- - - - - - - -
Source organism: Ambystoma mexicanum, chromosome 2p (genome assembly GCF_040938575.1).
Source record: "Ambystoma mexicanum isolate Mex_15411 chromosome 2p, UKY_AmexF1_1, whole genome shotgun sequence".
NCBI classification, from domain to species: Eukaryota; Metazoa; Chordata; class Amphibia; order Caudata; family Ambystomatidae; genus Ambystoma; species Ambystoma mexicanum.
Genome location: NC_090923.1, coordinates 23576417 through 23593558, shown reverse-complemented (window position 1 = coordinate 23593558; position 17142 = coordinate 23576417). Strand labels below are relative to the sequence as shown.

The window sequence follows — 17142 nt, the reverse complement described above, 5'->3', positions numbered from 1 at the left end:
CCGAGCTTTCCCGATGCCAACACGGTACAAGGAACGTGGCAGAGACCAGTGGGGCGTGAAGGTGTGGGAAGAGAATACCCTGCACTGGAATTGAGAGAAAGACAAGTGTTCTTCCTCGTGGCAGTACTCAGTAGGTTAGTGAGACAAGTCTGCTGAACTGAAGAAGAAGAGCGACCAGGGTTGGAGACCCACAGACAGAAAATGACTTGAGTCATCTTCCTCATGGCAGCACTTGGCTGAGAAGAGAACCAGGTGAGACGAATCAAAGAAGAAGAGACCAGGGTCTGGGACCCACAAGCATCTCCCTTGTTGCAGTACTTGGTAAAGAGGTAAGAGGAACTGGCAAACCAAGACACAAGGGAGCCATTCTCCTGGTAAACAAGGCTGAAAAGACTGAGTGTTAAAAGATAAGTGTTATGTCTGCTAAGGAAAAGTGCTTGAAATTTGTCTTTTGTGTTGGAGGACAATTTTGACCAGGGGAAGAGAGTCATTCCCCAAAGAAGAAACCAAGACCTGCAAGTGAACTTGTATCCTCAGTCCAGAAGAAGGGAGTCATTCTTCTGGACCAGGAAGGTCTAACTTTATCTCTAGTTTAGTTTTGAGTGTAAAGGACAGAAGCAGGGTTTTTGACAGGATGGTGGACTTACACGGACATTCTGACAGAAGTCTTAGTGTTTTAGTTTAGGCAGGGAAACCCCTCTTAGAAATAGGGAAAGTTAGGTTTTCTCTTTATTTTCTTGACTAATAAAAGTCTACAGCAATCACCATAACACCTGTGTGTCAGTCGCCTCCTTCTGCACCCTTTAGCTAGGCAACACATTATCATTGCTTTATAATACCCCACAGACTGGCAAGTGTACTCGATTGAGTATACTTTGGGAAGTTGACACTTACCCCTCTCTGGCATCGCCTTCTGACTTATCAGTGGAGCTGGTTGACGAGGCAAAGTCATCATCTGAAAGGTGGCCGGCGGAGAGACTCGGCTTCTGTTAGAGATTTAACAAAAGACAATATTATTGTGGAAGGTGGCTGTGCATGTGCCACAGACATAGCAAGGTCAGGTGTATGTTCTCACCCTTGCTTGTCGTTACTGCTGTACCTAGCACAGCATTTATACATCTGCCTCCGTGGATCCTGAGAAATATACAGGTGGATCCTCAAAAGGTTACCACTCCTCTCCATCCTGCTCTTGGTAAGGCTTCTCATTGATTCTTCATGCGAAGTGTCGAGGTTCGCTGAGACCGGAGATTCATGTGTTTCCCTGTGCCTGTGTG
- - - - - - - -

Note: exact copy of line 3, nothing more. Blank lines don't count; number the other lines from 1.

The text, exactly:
NCBI classification, from domain to species: Eukaryota; Metazoa; Chordata; class Amphibia; order Caudata; family Ambystomatidae; genus Ambystoma; species Ambystoma mexicanum.